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Years ago Daniel, a former pre-med student and social worker, visited a friend in Moab, Utah. He decided to stay, committed to life without the use of money, and for a time took shelter in a cave. His thoughts on home: “Wherever we are, that’s who we are. That’s home.”

Xong moved to Wisconsin as a child Hmong refugee after the Vietnam War. In the years that followed she experienced “a lot of racism, a lot of discrimination” there, but as an adult is determined to help her local Hmong community cope with trauma and rebuild and embrace their identity.

Clay left his Tennessee home after his son’s suicide and found meaning in helping the people in his Nevada trailer park. “Nevada is my home now,” he said, “and it’s gonna be my home until Nevada kicks me out.”

Daniel, Xong and Clay are three of the people featured in Brad Barber’s new short-documentary series, “States of America.” For the series, the Emmy-nominated theatre and media arts professor is featuring one person from every state in 50 four- to five-minute films. He launched the series online a year ago and has been releasing one documentary per month since.

The short films “provide an opportunity to listen to and understand lots of different types of Americans in diverse corners of our country,” said Barber, who was named one of Variety’s 10 Documakers to Watch in 2015. “At a time where we are increasingly divided, this kind of empathic experience feels more urgent now than ever.”

Barber was born on the 4th of July and has “always felt a deep-seeded connection to the United States.” He has lived in California, Tennessee and Utah, and said despite the vast differences in each place, he has strongly identified with the distinct landscapes and heritage in all three. His new series asks a range of questions about how where we live affects who we are and how we identify ourselves.

“Increasingly in this country, you’re born in one place, you go to school in another place, you go to work in another place. Many times in your life you are reorienting or maybe realigning yourself with a new community and new culture,” he said. “And the United States is so vast and so diverse, I really liked this idea of examining how we identify with the place where we live now, whether we were born there or not.”

The series is an ambitious follow-up to Barber’s documentary feature directing debut, “Peace Officer,” which he produced, directed and filmed along with Scott Christopherson. That film, among other recognition, won the documentary feature grand jury and audience awards at the 2015 South by Southwest Film Festival, eventually landing in theaters around the country, before a nationwide broadcast on PBS’s acclaimed documentary series “Independent Lens.”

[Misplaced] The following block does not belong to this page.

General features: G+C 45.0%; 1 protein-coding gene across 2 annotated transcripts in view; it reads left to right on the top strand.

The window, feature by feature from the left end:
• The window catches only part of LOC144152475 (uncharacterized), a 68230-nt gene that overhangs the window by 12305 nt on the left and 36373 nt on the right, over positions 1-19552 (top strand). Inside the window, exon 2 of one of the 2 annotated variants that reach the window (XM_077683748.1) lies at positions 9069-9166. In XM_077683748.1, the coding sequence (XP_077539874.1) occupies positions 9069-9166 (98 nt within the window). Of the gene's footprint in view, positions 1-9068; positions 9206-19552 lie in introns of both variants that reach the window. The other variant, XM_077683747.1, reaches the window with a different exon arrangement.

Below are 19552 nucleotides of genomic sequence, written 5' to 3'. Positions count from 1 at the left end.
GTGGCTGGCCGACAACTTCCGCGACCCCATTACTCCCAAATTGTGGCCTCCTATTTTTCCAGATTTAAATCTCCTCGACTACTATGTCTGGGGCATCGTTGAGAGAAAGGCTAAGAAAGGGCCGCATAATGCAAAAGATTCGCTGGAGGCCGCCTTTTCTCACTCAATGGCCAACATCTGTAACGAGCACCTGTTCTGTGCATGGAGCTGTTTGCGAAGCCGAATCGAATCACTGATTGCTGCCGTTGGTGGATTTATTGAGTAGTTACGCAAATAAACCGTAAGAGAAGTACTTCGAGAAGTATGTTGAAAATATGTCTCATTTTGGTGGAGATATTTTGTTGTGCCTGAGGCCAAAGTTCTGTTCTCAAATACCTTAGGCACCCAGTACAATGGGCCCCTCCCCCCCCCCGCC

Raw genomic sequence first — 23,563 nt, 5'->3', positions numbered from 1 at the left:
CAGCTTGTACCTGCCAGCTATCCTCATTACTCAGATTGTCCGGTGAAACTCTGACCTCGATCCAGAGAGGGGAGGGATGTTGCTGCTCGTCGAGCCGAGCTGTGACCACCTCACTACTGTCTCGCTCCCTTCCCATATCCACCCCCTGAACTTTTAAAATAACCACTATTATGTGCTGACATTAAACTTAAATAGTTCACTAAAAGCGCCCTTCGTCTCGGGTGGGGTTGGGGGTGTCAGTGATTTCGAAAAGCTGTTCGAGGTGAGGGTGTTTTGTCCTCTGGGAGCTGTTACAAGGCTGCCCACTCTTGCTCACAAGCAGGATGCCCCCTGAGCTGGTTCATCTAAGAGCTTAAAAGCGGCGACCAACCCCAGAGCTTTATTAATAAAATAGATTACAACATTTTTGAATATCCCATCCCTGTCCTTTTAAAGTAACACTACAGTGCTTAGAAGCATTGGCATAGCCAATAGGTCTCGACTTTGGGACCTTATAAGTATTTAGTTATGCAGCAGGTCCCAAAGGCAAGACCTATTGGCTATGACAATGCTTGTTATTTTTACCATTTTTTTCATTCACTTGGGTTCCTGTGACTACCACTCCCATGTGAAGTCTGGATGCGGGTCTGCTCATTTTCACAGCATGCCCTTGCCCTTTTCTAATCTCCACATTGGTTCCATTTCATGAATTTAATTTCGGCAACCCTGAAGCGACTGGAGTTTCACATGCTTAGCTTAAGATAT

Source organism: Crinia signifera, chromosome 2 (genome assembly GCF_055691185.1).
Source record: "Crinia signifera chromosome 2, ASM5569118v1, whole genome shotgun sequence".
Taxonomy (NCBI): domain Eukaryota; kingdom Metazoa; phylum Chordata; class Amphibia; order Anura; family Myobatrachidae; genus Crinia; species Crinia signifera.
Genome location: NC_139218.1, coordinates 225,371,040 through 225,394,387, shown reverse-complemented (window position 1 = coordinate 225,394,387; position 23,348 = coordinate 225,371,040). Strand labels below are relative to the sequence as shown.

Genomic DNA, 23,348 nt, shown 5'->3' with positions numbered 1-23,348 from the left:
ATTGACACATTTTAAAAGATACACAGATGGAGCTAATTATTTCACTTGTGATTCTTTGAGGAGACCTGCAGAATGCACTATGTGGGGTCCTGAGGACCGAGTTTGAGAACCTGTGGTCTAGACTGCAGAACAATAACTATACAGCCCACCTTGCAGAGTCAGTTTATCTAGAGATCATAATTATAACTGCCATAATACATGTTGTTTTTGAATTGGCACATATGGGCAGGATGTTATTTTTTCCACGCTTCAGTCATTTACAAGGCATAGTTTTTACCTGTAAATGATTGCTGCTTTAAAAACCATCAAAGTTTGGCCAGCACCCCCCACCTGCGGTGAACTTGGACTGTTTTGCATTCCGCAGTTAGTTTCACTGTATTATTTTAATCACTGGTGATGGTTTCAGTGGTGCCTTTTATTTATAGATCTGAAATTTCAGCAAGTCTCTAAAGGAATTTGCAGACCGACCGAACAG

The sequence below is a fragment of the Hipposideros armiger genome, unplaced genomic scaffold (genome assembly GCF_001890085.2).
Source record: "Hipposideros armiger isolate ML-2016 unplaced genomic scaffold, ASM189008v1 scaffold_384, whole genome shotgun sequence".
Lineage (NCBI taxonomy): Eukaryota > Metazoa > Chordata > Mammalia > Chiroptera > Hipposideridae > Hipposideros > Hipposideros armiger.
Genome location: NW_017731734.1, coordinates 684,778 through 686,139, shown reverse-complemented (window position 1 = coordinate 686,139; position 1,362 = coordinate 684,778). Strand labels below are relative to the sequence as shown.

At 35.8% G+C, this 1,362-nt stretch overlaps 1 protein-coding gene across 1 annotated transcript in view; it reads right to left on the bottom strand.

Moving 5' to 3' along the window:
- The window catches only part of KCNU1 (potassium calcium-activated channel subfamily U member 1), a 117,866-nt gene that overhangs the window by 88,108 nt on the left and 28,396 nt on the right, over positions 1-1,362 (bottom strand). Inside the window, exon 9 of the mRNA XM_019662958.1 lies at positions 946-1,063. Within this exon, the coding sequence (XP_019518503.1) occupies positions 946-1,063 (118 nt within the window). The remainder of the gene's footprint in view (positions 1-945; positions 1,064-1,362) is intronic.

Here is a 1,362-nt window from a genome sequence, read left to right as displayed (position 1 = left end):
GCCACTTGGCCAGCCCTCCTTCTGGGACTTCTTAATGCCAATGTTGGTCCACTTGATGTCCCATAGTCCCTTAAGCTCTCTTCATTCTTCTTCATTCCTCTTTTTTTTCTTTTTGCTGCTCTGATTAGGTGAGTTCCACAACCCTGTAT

The States project is one Barber has wanted to tackle since he was a film student at the University of Southern California. In 2009, two years after joining BYU’s faculty, he started taking his camera with him in his backpack when he traveled to a new state for a conference or vacation, and filming subjects “really barebones style,” alone, with a friend or with his wife and frequent collaborator, Susan Krueger-Barber.

The people featured in the films aren’t meant to be representative of their entire state; Barber said he considers the project more story than census driven.  “Once you watch a few of these in a row,” he says, “a larger mosaic portrait begins to take shape of our nation’s famously emerging identity.”

With 26 shorts filmed, 25 edited and 15 released so far, the project is ongoing. At BYU, Barber mentors students in an advanced-level theatre and media arts experiential learning class with just three or four enrolled at a time. Each student is assigned one state to edit for the project, collaborating with Barber in a model he developed from his professional work in Los Angeles before teaching at BYU. He also works with former students who occasionally film in the field and in turn help give feedback to the current students’ cuts.

Kelton Davis, a recent media arts studies graduate, took the class in 2015 and edited the Rhode Island film. One challenge? “Taking this man’s 80-plus years of life experience and choosing the parts that would most reflect his connection to the state.” And a benefit? “Being a small part of a very large and ambitious project that involved so much collaboration,” Davis said.

The films can be viewed now at, and Barber is currently in talks regarding additional distribution options. He hopes that, like “Peace Officer,” the short docs could be used in educational programs across the country to encourage discussion “about diversity and how we interact with ‘the Other,’ as well as things we have in common about how we connect to our physical and cultural environment.”

In addition to the website, you can follow the project on FacebookInstagram and Twitter.